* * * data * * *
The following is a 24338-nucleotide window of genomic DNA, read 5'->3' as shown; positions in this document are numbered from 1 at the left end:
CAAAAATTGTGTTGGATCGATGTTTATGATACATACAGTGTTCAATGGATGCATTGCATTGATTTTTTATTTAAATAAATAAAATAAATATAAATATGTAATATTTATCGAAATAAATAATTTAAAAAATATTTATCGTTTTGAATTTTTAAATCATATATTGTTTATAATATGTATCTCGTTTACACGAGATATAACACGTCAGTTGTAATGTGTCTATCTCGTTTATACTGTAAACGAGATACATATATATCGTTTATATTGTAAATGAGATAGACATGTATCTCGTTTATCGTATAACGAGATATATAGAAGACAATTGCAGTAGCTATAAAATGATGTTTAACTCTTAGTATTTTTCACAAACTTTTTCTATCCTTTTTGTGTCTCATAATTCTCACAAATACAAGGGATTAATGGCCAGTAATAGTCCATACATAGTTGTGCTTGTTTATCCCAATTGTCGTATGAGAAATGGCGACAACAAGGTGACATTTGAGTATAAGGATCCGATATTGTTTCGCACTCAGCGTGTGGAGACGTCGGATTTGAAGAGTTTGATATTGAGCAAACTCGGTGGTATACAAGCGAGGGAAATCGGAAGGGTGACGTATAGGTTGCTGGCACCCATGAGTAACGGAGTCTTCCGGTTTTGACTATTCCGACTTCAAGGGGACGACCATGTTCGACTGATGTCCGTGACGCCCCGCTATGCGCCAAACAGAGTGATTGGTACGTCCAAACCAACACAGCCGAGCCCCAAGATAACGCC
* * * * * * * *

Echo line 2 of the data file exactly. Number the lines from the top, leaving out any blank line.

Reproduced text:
CAAAAATTGTGTTGGATCGATGTTTATGATACATACAGTGTTCAATGGATGCATTGCATTGATTTTTTATTTAAATAAATAAAATAAATATAAATATGTAATATTTATCGAAATAAATAATTTAAAAAATATTTATCGTTTTGAATTTTTAAATCATATATTGTTTATAATATGTATCTCGTTTACACGAGATATAACACGTCAGTTGTAATGTGTCTATCTCGTTTATACTGTAAACGAGATACATATATATCGTTTATATTGTAAATGAGATAGACATGTATCTCGTTTATCGTATAACGAGATATATAGAAGACAATTGCAGTAGCTATAAAATGATGTTTAACTCTTAGTATTTTTCACAAACTTTTTCTATCCTTTTTGTGTCTCATAATTCTCACAAATACAAGGGATTAATGGCCAGTAATAGTCCATACATAGTTGTGCTTGTTTATCCCAATTGTCGTATGAGAAATGGCGACAACAAGGTGACATTTGAGTATAAGGATCCGATATTGTTTCGCACTCAGCGTGTGGAGACGTCGGATTTGAAGAGTTTGATATTGAGCAAACTCGGTGGTATACAAGCGAGGGAAATCGGAAGGGTGACGTATAGGTTGCTGGCACCCATGAGTAACGGAGTCTTCCGGTTTTGACTATTCCGACTTCAAGGGGACGACCATGTTCGACTGATGTCCGTGACGCCCCGCTATGCGCCAAACAGAGTGATTGGTACGTCCAAACCAACACAGCCGAGCCCCAAGATAACGCC